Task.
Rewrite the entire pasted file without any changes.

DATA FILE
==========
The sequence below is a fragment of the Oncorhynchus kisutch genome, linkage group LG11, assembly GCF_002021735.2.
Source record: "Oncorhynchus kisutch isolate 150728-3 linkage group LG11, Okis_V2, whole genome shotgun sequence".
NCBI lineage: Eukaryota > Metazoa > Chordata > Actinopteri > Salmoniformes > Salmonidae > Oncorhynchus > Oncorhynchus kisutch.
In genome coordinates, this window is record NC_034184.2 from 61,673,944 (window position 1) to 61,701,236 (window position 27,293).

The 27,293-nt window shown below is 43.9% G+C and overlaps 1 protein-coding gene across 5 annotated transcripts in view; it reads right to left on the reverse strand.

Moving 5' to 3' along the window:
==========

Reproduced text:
The sequence below is a fragment of the Oncorhynchus kisutch genome, linkage group LG11, assembly GCF_002021735.2.
Source record: "Oncorhynchus kisutch isolate 150728-3 linkage group LG11, Okis_V2, whole genome shotgun sequence".
NCBI lineage: Eukaryota > Metazoa > Chordata > Actinopteri > Salmoniformes > Salmonidae > Oncorhynchus > Oncorhynchus kisutch.
In genome coordinates, this window is record NC_034184.2 from 61,673,944 (window position 1) to 61,701,236 (window position 27,293).

The 27,293-nt window shown below is 43.9% G+C and overlaps 1 protein-coding gene across 5 annotated transcripts in view; it reads right to left on the reverse strand.

Moving 5' to 3' along the window: